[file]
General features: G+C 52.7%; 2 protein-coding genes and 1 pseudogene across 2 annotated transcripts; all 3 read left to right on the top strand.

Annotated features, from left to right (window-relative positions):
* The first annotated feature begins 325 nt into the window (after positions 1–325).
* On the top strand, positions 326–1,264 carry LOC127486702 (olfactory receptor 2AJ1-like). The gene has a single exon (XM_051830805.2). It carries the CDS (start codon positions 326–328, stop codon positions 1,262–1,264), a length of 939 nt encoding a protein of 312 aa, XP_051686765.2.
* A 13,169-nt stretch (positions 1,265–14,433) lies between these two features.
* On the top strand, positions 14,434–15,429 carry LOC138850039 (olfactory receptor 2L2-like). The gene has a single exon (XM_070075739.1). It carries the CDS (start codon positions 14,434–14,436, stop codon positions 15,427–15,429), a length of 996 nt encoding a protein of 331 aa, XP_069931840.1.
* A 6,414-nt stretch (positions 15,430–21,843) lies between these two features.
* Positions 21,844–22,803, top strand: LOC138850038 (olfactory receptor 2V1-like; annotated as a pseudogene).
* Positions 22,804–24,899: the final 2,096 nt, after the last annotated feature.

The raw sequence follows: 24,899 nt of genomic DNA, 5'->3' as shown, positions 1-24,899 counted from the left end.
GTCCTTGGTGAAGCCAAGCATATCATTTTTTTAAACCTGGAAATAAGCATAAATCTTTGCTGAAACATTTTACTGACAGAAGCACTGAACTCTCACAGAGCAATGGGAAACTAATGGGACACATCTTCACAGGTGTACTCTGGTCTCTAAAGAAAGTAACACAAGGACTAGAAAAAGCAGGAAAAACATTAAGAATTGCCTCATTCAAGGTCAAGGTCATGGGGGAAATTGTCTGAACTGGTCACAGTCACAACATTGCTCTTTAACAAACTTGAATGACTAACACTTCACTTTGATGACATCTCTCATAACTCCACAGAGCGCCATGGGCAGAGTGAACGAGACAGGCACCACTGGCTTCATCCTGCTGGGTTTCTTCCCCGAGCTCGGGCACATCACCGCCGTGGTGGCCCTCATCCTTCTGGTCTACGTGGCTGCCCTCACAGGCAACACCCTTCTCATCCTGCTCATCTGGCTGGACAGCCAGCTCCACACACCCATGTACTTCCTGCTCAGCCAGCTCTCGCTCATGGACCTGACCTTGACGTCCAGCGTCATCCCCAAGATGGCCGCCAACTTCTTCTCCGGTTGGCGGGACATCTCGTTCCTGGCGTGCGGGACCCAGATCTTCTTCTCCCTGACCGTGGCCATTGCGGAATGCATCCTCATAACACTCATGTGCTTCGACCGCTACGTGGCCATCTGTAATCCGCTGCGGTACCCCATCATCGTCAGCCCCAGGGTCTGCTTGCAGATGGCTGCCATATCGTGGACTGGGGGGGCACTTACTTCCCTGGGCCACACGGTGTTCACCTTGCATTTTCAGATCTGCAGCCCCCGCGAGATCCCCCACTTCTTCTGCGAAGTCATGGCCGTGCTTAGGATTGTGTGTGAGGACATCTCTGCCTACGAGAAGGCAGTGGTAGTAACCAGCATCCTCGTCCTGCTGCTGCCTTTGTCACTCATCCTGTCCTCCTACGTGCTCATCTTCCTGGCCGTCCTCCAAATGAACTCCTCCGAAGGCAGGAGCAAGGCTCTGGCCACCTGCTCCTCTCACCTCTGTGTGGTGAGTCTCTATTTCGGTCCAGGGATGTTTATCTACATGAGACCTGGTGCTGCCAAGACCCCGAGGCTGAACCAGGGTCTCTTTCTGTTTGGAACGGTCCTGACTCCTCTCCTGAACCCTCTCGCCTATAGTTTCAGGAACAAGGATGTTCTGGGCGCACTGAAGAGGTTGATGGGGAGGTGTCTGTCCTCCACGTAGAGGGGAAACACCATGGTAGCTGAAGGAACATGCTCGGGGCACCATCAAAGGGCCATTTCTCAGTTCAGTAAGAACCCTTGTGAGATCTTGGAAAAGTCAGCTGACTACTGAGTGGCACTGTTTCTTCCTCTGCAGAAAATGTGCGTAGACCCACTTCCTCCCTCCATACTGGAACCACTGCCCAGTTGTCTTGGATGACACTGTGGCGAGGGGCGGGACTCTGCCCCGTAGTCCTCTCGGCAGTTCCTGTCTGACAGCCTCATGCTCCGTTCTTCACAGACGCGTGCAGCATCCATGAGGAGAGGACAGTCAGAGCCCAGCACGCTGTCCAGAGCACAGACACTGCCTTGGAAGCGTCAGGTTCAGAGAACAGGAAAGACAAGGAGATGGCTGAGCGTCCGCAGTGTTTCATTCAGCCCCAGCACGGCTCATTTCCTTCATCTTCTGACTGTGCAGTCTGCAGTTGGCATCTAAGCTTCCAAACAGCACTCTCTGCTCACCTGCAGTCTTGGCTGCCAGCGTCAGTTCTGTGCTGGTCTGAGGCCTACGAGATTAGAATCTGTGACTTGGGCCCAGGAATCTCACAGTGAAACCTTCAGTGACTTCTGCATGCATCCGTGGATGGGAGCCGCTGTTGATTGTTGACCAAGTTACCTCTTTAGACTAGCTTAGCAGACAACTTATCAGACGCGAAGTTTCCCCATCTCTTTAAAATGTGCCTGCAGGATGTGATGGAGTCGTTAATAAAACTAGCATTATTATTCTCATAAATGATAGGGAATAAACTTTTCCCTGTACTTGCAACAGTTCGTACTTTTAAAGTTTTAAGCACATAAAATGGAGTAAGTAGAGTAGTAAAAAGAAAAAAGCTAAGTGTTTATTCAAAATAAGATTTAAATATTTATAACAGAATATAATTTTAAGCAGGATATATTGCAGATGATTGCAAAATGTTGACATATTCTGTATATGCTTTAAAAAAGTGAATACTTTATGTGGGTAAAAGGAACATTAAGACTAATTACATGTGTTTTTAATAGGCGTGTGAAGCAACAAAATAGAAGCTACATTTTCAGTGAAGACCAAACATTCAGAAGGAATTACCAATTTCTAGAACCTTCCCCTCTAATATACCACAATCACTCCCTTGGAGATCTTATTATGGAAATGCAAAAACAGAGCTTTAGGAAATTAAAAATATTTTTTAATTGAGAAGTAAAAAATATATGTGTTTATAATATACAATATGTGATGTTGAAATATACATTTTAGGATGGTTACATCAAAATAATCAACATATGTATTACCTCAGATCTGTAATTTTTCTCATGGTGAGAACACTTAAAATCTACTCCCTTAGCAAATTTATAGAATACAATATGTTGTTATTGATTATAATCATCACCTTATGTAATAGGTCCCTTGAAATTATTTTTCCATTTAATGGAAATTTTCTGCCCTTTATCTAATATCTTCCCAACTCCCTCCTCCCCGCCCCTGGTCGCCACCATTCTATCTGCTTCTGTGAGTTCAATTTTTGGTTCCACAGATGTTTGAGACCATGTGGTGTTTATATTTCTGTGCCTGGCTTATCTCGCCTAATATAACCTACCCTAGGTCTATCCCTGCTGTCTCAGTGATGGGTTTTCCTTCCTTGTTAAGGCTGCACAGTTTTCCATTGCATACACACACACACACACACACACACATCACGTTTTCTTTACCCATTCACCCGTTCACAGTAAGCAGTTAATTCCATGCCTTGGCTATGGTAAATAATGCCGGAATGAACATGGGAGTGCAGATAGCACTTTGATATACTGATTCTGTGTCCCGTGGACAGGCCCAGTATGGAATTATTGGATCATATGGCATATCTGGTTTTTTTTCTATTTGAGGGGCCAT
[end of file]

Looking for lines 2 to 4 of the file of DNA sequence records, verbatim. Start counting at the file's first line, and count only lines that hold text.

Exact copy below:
Annotated features, from left to right (window-relative positions):
* The first annotated feature begins 325 nt into the window (after positions 1–325).
* On the top strand, positions 326–1,264 carry LOC127486702 (olfactory receptor 2AJ1-like). The gene has a single exon (XM_051830805.2). It carries the CDS (start codon positions 326–328, stop codon positions 1,262–1,264), a length of 939 nt encoding a protein of 312 aa, XP_051686765.2.